In a classic fairly tail, Little Red Riding Hood notices the remarkable size of her Grand Mother’s teeth. Unfortunately, Grandma is a wolf and Red soon has a much closIer look at the fangs than she might have imagined. In this week’s bug of the week tale, the rejoinder to “What a long tail you have little wasp” is “All the better to sting you with my dear”. For you see, the wolf in our tale is the American pelicinid wasp, Pelecinus polyturator and Little Red Riding Hood is the larva of May beetle about to be parasitized.
The American pelicinid holds a unique place among its other waspish relatives in that it is the only species in its genus and family to be found in North America. It is quite rare to observe one in the wild and rarer still to capture one on film. The female American pelicinid spends much of her time in the woods searching the forest floor. Using cues that we do not fully understand but reckon to be sounds or odors, the she-wasp detects the location of the beetle grub in its subterranean lair. She thrusts her remarkably long abdomen into the soil, finds the beetle grub, and deposits and egg on the skin of her victim.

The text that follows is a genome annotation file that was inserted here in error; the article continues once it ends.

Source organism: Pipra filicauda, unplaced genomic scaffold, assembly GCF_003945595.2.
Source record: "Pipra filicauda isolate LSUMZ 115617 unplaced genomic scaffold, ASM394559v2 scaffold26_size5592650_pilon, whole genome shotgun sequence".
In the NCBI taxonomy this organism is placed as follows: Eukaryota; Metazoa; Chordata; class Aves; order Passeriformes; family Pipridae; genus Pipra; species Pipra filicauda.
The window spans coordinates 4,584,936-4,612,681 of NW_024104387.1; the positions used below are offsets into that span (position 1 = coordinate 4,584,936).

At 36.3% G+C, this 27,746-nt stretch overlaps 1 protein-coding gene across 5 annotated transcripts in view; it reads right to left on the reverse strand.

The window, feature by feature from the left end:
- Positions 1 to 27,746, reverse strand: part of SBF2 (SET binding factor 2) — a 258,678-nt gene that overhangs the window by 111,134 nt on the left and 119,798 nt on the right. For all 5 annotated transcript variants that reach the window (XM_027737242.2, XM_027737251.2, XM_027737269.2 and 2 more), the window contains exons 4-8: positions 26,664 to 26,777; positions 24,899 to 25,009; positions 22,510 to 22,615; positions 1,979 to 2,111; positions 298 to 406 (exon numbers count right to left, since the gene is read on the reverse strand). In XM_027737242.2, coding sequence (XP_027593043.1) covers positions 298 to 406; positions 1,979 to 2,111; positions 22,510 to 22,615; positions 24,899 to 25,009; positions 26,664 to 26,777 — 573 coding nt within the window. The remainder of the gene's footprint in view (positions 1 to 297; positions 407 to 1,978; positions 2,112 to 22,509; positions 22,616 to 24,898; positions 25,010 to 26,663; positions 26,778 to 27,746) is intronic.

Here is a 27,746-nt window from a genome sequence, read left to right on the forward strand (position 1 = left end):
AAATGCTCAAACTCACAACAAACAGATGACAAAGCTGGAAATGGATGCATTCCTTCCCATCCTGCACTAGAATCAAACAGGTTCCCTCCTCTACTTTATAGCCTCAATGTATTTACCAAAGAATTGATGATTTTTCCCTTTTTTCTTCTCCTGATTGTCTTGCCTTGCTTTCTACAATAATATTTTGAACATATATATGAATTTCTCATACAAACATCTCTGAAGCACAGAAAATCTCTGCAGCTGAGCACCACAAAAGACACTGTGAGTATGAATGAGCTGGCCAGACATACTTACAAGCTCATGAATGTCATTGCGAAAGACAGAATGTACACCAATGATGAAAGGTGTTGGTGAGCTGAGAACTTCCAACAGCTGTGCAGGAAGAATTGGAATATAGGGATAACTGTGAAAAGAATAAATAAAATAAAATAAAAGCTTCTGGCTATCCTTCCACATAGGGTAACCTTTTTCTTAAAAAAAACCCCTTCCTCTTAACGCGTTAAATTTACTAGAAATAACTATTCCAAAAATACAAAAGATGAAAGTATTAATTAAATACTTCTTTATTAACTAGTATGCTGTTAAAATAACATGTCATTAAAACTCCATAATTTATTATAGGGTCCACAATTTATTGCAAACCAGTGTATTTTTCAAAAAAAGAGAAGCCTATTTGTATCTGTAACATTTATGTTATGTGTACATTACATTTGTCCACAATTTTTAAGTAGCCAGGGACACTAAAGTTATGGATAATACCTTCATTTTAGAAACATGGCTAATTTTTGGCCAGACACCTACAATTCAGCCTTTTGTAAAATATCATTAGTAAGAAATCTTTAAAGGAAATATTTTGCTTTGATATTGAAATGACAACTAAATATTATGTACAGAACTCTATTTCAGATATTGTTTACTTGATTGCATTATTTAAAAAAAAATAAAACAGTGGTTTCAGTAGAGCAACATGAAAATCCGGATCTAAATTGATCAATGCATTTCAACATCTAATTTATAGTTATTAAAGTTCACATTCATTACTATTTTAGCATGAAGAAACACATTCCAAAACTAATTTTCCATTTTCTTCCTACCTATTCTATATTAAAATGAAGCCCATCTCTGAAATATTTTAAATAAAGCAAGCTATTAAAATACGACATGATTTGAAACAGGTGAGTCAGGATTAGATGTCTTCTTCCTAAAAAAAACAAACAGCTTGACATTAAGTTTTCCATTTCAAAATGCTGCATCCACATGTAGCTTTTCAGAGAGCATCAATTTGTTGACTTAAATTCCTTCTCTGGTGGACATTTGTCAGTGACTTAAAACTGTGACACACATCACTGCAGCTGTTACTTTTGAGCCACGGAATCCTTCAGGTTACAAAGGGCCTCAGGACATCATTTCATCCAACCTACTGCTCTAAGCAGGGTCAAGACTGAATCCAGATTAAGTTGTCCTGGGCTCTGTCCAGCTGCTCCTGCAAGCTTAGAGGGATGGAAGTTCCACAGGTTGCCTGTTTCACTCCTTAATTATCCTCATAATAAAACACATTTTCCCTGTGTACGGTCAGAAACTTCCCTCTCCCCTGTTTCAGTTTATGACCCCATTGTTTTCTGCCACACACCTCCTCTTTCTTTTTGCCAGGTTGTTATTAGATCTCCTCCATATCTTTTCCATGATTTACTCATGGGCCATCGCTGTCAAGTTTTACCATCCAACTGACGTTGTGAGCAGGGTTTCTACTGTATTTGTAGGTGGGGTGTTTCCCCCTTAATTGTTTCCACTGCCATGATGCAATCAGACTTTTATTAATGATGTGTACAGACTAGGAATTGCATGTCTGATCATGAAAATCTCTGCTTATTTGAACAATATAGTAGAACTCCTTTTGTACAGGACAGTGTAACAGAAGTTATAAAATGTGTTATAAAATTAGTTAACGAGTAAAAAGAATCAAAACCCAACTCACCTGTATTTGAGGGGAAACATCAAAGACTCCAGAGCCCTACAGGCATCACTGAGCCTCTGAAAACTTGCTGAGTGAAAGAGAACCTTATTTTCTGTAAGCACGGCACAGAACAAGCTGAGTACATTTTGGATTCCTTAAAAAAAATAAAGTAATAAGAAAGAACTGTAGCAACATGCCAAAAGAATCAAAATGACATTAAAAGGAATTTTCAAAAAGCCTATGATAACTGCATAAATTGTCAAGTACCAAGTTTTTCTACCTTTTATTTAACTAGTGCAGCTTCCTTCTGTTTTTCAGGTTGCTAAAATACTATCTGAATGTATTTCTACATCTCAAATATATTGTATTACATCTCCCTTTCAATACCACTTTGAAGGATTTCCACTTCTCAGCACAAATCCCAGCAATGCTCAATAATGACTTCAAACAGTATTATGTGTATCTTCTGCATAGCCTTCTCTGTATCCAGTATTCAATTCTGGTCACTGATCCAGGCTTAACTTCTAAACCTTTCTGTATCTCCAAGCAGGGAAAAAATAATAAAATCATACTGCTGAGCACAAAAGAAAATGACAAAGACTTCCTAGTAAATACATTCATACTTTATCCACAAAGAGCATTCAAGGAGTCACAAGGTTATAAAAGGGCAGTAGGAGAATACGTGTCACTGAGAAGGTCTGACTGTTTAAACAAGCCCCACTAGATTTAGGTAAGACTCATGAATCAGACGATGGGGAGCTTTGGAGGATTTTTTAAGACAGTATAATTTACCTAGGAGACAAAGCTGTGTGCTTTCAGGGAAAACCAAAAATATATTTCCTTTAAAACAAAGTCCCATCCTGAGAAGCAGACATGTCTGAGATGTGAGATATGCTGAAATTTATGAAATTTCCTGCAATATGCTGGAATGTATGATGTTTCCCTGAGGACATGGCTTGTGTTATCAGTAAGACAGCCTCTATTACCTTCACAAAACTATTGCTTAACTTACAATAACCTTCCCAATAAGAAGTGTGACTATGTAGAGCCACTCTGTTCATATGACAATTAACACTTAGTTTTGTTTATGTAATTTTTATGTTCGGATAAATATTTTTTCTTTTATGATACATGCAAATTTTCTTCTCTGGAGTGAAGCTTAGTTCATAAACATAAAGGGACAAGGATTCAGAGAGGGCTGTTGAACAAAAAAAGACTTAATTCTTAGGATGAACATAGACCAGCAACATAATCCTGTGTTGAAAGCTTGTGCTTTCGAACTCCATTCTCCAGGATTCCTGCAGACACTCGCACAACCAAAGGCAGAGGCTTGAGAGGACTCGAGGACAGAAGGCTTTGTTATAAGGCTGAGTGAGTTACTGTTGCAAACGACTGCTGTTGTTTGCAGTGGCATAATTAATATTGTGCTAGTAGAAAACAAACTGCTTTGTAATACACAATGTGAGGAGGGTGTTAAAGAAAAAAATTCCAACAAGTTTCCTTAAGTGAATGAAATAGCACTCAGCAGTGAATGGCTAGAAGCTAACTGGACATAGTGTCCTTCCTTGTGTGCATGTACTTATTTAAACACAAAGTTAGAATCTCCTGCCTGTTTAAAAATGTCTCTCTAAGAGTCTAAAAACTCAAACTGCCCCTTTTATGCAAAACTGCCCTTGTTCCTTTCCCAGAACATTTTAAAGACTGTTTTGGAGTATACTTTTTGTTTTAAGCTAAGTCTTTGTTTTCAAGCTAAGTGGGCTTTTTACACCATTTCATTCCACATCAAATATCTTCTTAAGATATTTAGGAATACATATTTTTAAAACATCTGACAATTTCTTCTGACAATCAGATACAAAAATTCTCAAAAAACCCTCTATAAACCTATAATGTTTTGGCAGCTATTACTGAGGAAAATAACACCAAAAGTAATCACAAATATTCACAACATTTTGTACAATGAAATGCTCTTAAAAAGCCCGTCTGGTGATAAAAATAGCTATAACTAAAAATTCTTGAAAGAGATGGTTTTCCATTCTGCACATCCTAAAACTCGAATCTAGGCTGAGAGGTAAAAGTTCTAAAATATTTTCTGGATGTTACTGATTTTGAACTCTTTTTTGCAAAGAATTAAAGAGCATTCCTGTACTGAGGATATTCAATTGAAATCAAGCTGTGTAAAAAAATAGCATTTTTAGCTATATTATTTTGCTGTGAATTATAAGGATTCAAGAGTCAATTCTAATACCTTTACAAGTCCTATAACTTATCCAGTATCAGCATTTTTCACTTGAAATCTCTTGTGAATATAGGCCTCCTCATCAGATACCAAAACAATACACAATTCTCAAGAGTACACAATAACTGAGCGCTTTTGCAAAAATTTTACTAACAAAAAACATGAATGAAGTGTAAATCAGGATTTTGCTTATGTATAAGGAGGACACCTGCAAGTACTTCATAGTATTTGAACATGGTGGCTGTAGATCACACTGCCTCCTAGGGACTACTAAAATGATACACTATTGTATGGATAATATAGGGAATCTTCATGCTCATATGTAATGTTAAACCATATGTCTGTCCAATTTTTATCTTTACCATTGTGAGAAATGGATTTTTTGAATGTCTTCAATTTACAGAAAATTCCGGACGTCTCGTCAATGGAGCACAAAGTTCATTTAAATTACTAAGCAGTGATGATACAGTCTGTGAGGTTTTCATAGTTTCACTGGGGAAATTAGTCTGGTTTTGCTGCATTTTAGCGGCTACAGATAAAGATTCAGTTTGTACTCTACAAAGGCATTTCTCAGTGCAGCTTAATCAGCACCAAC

The egg hatches into a larva and this tiny maggot-like insect bores its way through the skin of the beetle grub. Once inside, it consumes the grub, alive, from the inside out. When it has completed its development, the larva molts into a pupa and remains underground. The transformation from larva to adult takes place in the pupal case and soon the pelicinid wasp emerges from the soil to feed on nectar, find a mate, and begin the hunt for beetle grubs. The American pelicinid is most often seen near the floor of deciduous forests in the eastern United States in the late summer and early autumn. They are sometimes found in gardens and pastures feeding on flowers or resting on foliage.
I give many thanks to Judith for her amazing picture of an American pelicinid wasp that was the star of bug of the week. If you have an image that you would like to contribute, or a request, please send it to me at email@example.com and I may be able to share its story in a future bug of the week.